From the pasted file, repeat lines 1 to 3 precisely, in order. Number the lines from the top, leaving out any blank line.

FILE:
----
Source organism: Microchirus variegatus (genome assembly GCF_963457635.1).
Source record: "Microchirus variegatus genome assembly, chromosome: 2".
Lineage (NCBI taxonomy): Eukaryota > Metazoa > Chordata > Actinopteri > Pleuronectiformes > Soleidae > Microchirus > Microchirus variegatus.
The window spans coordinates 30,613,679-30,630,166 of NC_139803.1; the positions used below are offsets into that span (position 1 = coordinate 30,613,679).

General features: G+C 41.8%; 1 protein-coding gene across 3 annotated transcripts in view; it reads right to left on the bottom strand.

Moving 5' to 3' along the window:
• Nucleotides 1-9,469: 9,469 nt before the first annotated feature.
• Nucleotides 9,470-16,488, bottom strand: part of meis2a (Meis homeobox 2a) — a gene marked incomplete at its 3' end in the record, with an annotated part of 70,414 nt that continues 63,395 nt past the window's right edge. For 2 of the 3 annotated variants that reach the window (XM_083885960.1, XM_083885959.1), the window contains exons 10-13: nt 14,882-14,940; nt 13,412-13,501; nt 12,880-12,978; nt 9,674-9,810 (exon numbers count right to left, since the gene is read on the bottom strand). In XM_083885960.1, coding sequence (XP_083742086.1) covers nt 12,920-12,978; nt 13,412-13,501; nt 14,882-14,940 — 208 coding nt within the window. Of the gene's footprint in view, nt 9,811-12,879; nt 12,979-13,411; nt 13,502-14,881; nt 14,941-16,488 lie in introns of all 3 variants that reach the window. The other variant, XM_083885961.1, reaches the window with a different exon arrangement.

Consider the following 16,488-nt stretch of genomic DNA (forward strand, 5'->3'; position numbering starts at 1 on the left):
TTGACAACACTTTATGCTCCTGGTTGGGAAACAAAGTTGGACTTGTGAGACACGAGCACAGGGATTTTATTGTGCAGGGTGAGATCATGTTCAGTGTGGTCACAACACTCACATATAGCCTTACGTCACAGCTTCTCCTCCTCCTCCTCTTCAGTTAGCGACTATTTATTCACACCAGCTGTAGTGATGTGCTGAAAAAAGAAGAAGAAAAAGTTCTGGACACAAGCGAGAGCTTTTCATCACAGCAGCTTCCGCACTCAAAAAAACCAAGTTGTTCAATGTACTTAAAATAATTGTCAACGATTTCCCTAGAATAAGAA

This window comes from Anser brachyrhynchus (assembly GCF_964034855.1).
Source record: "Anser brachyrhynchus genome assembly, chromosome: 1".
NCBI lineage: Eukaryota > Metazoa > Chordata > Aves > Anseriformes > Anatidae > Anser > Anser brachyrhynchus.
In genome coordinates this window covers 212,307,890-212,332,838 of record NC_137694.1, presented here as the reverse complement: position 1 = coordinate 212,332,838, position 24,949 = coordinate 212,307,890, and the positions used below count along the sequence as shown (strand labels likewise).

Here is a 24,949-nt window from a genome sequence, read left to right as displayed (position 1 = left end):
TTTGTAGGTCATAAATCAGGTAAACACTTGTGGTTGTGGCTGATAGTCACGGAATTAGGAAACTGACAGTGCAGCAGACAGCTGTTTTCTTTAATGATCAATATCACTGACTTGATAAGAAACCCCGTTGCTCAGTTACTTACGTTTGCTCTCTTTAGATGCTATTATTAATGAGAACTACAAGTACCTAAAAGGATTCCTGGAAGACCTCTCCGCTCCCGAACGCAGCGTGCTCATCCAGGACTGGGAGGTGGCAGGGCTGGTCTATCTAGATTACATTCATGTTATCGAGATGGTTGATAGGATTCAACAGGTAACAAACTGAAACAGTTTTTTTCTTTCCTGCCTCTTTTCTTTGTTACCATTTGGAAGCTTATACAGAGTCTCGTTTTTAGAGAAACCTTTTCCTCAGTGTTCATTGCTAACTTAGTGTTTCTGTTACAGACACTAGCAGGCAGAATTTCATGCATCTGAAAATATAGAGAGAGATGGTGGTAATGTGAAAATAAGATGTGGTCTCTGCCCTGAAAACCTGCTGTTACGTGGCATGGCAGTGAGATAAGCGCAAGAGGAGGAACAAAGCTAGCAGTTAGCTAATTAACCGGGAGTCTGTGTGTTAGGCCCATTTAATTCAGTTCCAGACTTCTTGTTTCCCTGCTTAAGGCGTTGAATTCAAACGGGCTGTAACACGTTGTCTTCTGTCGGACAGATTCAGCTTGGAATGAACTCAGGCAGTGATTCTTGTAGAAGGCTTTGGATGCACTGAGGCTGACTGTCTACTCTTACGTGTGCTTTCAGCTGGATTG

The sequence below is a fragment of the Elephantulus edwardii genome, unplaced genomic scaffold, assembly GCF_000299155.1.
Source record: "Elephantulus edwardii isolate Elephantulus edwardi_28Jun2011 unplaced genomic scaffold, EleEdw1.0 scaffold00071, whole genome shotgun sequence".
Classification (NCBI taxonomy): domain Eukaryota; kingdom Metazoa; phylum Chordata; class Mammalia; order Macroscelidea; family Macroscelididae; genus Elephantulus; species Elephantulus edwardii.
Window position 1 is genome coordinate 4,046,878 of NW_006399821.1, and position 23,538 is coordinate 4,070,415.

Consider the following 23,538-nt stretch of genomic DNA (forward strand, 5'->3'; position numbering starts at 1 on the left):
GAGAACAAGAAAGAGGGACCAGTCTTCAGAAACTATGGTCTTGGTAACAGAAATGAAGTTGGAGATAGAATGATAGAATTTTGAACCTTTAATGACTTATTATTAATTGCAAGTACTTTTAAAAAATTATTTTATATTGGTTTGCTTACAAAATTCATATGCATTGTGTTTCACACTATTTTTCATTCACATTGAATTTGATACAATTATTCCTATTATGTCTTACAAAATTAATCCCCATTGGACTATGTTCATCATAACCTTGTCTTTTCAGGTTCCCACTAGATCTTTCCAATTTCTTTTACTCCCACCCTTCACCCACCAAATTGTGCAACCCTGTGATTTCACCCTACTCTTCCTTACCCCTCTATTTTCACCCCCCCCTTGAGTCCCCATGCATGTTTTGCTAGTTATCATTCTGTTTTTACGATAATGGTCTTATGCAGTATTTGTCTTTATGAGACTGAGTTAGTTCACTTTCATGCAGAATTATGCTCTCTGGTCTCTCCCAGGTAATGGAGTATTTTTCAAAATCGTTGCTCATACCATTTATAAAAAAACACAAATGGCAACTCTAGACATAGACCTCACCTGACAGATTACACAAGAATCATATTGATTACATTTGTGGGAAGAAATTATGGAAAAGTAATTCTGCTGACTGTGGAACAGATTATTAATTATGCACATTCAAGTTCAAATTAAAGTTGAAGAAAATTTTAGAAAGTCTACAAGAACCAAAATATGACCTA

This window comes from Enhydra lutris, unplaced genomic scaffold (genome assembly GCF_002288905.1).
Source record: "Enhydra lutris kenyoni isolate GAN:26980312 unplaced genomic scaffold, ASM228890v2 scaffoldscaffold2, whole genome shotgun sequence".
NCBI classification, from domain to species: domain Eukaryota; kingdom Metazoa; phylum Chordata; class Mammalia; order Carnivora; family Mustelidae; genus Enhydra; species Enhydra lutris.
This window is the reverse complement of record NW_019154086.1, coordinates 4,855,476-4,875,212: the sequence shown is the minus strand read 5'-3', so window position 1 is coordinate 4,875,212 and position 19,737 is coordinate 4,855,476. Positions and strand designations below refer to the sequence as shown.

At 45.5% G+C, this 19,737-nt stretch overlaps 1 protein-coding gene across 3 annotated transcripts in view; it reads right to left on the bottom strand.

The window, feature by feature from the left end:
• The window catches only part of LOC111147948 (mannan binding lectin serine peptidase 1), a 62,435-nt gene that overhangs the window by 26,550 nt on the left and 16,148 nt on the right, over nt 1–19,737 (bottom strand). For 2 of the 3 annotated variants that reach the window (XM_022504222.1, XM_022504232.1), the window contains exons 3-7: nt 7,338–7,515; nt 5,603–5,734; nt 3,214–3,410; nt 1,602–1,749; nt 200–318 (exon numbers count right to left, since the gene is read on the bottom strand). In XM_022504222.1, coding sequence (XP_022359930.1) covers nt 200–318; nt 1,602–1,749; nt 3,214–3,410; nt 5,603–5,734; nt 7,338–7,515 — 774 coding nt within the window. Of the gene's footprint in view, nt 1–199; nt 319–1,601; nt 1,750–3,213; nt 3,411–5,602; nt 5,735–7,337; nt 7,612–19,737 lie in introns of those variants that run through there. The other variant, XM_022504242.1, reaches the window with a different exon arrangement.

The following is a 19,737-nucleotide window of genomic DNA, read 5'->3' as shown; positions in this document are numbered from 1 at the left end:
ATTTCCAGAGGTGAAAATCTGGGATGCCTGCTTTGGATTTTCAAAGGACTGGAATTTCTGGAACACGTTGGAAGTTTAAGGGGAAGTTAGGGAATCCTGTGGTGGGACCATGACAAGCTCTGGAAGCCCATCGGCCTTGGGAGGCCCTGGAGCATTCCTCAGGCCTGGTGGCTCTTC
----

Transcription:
Source organism: Microchirus variegatus (genome assembly GCF_963457635.1).
Source record: "Microchirus variegatus genome assembly, chromosome: 2".
Lineage (NCBI taxonomy): Eukaryota > Metazoa > Chordata > Actinopteri > Pleuronectiformes > Soleidae > Microchirus > Microchirus variegatus.